The Fiesta-based car – which replaces the much-criticised, slow-selling Fusion – offers style and practicality in a compact package. It will slot into the range below the C-MAX, which will be available with five and seven seats when the next generation version goes on sale in a couple of years’ time. But the B-MAX will take Ford into the rapidly expanding supermini-MPV class.
While the Fusion could never rival the Vauxhall Meriva and Renault Modus, its replacement will have a lot more going for it. And, as we revealed in Issue 1,035, it’s already been given the green light. Production will start at Ford’s recently acquired factory in Romania in 2010.
Yet it faces some very stiff competition. The forthcoming Meriva replacement will be sleek and versatile – so the B-MAX has to be good.As you can see from our pictures, the fresh-faced machine certainly has style. The shape takes much of its inspiration from the stunning new Fiesta. A taller roofline has been added to improve headroom and boot space, but the B-MAX still looks great.
Huge, bold headlights, neat tail-lamps and an eye-catching rising waistline add visual appeal, as do the chunky wheelarches and athletic stance. The newcomer will sit on a slightly longer wheelbase than the Fiesta’s, and although the supermini has been criticised for being short on space, the same can’t be said of the B-MAX. There will be plenty of legroom in the rear and accommodation for at least two tall adults. |
Versatility will be high on the agenda. A development of the C-MAX’s sliding seats is likely, so occupants can vary boot space and passenger legroom. Up front, the cabin’s design and layout will be inspired by the Fiesta, where the emphasis is on quality. And the B-MAX is also likely to get a BMW iDrive-style control system, scheduled to debut first on the new C-MAX. With agile handling, sharp steering and a fine ride, the B-MAX will be great to drive, too.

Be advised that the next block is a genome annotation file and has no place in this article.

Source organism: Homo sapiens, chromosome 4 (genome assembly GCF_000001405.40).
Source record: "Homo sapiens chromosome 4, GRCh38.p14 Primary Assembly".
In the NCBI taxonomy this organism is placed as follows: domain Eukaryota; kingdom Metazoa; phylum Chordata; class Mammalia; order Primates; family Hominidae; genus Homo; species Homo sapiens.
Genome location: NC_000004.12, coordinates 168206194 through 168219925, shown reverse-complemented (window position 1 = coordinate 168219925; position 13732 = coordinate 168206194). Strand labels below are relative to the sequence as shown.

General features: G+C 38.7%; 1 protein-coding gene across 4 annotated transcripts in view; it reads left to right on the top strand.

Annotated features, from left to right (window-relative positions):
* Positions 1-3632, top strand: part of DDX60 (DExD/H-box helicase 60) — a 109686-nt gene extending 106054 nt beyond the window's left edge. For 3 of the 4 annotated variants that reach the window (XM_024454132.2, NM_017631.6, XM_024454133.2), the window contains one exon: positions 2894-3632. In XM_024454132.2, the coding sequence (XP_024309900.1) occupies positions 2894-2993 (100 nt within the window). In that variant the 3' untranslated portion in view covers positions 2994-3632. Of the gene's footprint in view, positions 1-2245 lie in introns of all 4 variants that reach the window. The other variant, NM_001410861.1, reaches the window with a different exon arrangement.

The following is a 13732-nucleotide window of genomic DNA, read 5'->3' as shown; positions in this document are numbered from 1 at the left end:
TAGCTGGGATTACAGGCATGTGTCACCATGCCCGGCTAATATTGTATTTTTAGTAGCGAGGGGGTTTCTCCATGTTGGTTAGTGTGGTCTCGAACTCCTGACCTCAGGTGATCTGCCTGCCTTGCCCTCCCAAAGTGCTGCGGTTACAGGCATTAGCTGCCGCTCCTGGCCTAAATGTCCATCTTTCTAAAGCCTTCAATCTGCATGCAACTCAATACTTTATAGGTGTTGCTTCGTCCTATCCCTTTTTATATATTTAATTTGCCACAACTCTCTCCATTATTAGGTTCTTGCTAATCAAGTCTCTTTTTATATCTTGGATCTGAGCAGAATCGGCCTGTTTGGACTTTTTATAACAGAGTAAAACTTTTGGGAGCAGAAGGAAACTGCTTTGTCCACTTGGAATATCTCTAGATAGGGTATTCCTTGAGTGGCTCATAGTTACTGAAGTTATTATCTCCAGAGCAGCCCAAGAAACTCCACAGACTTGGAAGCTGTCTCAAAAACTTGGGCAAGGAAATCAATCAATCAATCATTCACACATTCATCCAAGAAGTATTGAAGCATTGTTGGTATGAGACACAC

But the best news comes under the bonnet. We revealed in Issue 1,037 that Ford plans to equip its models with a fresh range of small-capacity, direct-injection, turbo petrol engines. As a result, the B-MAX is expected to use 1.0-litre units with outputs ranging from 89bhp to 108bhp, while there is even scope for a 148bhp 1.6-litre petrol engine.
Diesel fans will be able to specify 1.6-litre TDCi units developing 89bhp and 108bhp. The oil-burner is also set to form the basis of a green Econetic version, offering ultra-low CO2 emissions. Production of the B-MAX is set to start at the Craiova plant in 2010. Ford has said it plans to build 100,000 models in the first year, but the factory has the capacity to increase output if sales demand it.
There’s a fight brewing in the supermini-MPV sector. As with Ford, Vauxhall is producinga stylish contender.
The next-generation Meriva is set to be a hit, with details such as its rear-hinged back doors.
Although the Mazda RX-8 and MINI Clubman already have similar set-ups, the Vauxhall’s FlexDoors will be unique, as the front and rear doors can be opened independently. Factor in good looks, as well as a chassis and engines shared with the current Corsa, and the Meriva will be a worthy rival for the B-MAX from launch early next year.